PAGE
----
I have two beautiful sons and instilling a healthy work ethic in them has become my life's obsession. Both of my boys, like most children, are real active and love sports. They have played t-ball, baseball and basketball. A couple of years ago, they decided that they wanted to start Taekwondo.
Many of their friends were taking lessons and it intrigued them. The difference between most sports and karate is that most sports are played during a finite season, with a beginning and clearly visible and reachable finish.
However, karate has many features different levels of achievement, which are denoted by belt color. The amount of time to attain a new level is dependent on the commitment and progress of the individual. So, when I gave my boys the go-ahead, it came with a stern caveat that they would not be allowed to quit until they'd reached highest level: the black belt.
In traditional karate, the belt and its color have significant meaning. The karate belt's color indicates the rank of the person wearing it. Karate belt colors tend to progress from lightest to darkest, with white as the almost universal starting color, and either red or black being the final belt. In Taekwondo, a common belt progression is white, yellow, green, blue, red, and black, with different "degrees" demarking achievements betweens belts.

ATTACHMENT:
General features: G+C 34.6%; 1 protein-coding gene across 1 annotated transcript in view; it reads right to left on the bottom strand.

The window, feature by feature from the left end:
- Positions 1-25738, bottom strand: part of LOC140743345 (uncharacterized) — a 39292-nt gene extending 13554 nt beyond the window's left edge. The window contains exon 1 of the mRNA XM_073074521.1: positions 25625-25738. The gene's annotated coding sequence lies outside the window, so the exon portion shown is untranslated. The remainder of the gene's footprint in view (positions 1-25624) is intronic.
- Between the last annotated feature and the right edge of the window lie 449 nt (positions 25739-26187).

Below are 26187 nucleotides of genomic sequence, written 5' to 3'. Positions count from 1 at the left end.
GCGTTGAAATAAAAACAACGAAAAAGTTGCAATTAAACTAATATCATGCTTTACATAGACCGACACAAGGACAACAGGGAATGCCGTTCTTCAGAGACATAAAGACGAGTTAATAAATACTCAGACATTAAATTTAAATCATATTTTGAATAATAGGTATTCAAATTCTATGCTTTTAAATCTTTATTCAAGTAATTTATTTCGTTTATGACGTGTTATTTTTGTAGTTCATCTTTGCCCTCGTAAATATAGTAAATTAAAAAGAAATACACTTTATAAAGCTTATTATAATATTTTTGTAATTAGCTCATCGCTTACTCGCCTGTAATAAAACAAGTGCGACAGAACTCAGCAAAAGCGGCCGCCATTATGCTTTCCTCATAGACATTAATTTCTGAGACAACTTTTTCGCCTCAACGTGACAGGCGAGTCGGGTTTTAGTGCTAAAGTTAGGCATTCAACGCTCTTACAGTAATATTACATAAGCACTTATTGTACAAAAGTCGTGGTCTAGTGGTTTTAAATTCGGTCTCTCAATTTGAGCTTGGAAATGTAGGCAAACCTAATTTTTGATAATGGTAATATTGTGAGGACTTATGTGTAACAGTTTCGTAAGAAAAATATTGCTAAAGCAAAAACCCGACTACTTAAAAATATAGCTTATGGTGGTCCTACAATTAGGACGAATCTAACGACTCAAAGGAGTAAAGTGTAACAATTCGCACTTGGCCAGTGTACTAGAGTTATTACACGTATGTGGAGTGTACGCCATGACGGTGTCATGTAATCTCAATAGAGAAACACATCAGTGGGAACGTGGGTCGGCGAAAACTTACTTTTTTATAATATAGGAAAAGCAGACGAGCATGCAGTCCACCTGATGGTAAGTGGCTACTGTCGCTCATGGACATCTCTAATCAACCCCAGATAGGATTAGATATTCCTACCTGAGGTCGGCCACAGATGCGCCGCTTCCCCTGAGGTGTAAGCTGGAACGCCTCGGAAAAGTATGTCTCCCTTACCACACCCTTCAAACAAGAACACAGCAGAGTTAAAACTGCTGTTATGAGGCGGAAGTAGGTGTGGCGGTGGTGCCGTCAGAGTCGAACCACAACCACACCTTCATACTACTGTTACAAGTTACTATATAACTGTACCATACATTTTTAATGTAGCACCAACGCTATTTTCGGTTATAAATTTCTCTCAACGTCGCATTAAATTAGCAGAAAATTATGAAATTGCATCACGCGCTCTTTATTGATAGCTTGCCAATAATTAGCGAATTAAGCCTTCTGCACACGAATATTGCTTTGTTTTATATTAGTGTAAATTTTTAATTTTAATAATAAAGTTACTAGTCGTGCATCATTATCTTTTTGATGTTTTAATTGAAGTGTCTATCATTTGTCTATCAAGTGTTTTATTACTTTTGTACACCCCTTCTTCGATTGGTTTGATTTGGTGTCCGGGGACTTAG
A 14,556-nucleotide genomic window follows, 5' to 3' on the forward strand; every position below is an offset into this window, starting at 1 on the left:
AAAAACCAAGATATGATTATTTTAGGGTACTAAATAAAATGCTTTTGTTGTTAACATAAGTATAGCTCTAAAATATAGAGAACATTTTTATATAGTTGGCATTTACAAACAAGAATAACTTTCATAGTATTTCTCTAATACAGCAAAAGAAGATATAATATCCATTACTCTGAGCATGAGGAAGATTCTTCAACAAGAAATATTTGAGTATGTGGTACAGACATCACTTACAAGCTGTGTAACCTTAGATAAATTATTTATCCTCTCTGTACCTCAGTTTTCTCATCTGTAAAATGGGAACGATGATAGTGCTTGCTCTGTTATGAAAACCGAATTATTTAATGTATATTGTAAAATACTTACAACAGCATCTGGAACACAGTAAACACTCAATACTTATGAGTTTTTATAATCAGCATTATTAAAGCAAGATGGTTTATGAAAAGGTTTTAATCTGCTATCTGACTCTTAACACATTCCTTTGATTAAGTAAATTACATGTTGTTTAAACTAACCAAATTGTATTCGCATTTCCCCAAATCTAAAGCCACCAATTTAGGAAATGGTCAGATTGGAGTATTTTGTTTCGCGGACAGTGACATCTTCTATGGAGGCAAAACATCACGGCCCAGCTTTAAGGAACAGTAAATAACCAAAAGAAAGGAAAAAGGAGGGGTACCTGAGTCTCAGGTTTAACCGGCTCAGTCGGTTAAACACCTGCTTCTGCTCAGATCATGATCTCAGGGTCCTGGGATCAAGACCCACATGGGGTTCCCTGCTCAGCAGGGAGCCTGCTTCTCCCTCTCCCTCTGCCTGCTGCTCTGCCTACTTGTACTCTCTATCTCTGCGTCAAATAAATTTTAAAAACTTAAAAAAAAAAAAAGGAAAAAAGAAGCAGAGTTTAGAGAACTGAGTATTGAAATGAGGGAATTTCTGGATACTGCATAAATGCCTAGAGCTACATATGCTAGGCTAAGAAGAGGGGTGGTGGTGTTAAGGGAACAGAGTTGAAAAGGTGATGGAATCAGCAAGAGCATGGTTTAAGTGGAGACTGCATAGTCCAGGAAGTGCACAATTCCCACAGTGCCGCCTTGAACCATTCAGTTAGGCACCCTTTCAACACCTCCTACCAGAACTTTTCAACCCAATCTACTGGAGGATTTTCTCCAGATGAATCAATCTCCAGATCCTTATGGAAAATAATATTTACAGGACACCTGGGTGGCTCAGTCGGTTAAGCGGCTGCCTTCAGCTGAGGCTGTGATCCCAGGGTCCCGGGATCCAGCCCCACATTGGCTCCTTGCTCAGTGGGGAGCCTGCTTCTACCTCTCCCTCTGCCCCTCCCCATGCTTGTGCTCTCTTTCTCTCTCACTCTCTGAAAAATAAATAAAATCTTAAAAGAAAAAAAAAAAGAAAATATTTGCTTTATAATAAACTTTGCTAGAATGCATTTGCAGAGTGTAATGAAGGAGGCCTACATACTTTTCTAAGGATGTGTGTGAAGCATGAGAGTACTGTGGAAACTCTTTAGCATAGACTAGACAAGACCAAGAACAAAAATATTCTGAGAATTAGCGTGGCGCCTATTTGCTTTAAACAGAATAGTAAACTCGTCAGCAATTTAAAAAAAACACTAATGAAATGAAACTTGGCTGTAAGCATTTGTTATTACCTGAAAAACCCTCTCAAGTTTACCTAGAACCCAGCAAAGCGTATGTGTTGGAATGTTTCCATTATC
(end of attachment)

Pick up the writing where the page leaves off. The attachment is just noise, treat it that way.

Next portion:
So we explained to our sons that starting karate meant a pledge to earn a black belt-which is a minimum two-year commitment. At the age of five, two years is over 40% of your time on earth! But they both agreed and started their trek towards the black belt.
As karate became more physically intense, one of my sons became increasingly resistant about going to practice. He would say his stomach hurt, or that his head hurt, and he would ultimately shed tears. In spite of his antics, I reminded him of his commitment, and marched him out the door to practice. He would cry all the way to practice, but I did not allow him to quit!
Recently, on a Saturday morning, I awakened to the happiest little boy I had seen in a long time. He was signing, skipping and just plain giddy. I asked, "Son why are you so happy?"